For the second time in less than four years, a broken pipeline spilled oil into the Yellowstone River, this time about five miles upstream of Glendive, Montana. More than two weeks later, most of the oil is still in the river. This is the mighty Yellowstone River we are talking about, born in the high country snows of the nation’s first national park, the major artery of life-giving water in a bone dry land, a river that has appeared on every map of the American West since those maps were drawn with ochre and campfire soot on a scrap of pronghorn hide.

Due to the ice cover, and a spate of unseasonably warm weather that makes the ice too dangerous to work on, only about 1200 gallons of an estimated 39,000 to 50,000 gallons have been recovered from the river so far. About 100 emergency workers responded to the January 17 spill, which came from the Poplar Pipeline operated by Bridger Pipeline LLC, which is owned by True Companies of Casper, Wyoming. The ruptured pipe, built in 1967, was 12 inches in diameter and carried about 42,000 gallons of crude per day from the Bakken oilfields to Baker, Montana. It was supposed to be buried eight feet below the bottom of the river, although a 120-foot section of the pipe was found to be exposed. A 2011 inspection showed the pipe was even then “at moderate risk for failure” and was buried in an area along the south bank of the river that was rapidly eroding and at risk from ice scouring.

Glendive (population about 6000) citizens reported the smell of diesel fuel in their tap water by January 18th, and testing revealed unacceptable levels of benzene and other petrochemicals. On January 20th, residents were lining up at public distribution centers for bottled water, which had been trucked in by the pallet-load.

A sheen of oil appeared on open water in the Yellowstone as far east as Sydney, Montana, 60 miles downriver. Bob Gibson, of Montana Fish, Wildlife and Parks, told Billings Gazette outdoor reporter Brett French that even at Intake, 26 miles from the ruptured pipeline, “the air smelled of oil.”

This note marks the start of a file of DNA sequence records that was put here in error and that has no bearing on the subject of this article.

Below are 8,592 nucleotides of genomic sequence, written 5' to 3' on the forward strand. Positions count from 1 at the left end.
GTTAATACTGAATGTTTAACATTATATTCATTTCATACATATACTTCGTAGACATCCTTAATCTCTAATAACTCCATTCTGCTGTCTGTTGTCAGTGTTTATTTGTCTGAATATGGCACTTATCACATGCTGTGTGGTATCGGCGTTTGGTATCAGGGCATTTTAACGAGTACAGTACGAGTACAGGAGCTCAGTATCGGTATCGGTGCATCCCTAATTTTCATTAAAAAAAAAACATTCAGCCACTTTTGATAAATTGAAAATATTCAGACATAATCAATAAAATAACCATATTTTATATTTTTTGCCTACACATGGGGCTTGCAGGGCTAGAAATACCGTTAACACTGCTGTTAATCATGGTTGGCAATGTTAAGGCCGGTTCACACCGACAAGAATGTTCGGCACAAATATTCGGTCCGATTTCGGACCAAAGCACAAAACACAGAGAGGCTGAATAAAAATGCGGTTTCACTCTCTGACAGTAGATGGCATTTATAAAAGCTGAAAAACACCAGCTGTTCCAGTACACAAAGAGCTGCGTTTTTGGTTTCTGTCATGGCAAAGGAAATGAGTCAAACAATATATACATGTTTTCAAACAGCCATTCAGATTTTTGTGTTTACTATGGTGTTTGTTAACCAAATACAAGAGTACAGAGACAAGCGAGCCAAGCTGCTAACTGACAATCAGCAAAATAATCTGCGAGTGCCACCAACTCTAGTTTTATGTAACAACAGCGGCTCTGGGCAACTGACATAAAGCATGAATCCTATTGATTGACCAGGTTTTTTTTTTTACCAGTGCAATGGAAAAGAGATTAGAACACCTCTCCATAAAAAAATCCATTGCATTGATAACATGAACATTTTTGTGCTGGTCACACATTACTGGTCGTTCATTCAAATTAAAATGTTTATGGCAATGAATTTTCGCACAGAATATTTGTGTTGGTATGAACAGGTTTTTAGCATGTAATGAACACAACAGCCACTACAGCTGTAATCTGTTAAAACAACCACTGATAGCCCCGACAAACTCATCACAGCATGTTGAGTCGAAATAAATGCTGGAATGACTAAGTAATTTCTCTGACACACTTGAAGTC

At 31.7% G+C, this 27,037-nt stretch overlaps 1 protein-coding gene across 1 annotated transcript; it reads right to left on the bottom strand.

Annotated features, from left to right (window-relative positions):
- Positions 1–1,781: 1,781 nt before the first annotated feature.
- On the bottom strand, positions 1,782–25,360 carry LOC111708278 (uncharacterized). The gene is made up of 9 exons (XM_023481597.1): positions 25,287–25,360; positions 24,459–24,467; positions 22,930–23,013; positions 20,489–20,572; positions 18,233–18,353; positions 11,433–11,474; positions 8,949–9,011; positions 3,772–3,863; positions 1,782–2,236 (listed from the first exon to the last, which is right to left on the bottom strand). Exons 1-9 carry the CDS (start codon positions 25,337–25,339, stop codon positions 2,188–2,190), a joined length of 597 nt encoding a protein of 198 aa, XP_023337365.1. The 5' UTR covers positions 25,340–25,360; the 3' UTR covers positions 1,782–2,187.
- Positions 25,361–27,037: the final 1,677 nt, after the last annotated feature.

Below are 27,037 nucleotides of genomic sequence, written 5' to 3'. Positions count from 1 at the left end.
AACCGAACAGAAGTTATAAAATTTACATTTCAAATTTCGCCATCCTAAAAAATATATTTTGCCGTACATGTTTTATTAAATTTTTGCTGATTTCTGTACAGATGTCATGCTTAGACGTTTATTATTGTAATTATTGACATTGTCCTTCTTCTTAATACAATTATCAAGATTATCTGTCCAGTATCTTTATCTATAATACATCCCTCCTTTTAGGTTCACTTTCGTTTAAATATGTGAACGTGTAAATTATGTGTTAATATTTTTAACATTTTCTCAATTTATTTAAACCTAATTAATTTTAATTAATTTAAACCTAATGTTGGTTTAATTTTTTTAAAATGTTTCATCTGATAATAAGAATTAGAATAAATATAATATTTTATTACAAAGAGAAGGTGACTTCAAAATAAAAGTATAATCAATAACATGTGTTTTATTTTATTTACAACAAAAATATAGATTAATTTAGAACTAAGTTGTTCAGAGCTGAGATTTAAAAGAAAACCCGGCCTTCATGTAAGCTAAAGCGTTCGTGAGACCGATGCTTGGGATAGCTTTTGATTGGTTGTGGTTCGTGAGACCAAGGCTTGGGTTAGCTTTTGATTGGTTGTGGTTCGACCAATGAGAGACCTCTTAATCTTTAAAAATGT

Bridger Pipeline LLC has also been distributing thousands of gallons of drinking water for Glendive residents.

As of January 29th, Glendive’s water is supposedly safe to drink as long as users have extensively flushed their systems.

The January 17th oil spill into the river follows the July, 2011 Exxon Mobil spill where about 63,000 gallons of oil from a ruptured pipeline near Laurel, Montana killed fish and wildlife and contaminated farm and ranchlands for about 85 miles downstream. Exxon recently paid a $1.05 million federal fine related to the pipeline break, because regulators found that the company has chosen to keep operating the pipeline during the historic flood that summer, when other companies had shut down operations due the huge amounts of debris coming down the river, and the tremendous level of scouring and erosion caused by powerful currents that might expose the pipes.

The pipeline ruptures come at a time when Congress has just approved the Keystone Pipeline, which, if constructed, will cross under the Missouri River just below Fort Peck Dam at the community of Nashua, and under the Yellowstone River about 25 miles upstream from Glendive, or 20 miles upstream from the current pipeline rupture. The Keystone Pipeline will carry about 830,000 barrels of tar sands oil per day (a barrel of oil contains 42 US gallons). TransCanada, the company that wants to build the Keystone Pipeline, claims that it will be buried 25 feet beneath the Yellowstone and the 13 other major American rivers it will cross, making it safe even during a 500-year flood event.

Proponents of the Keystone Pipeline say that oil spills such as those last week and in 2011 point out the need for modern pipelines, rather than relying on the current rapidly failing infrastructure comprised of an estimated 61,000 miles of pipelines. Referring to the new spill, Montana Senator Steve Daines (R) told the Associated Press, “What this oil spill has done, is it makes clear that we need to be building the most technologically advanced and state-of-the-art infrastructure, pipelines like the Keystone.”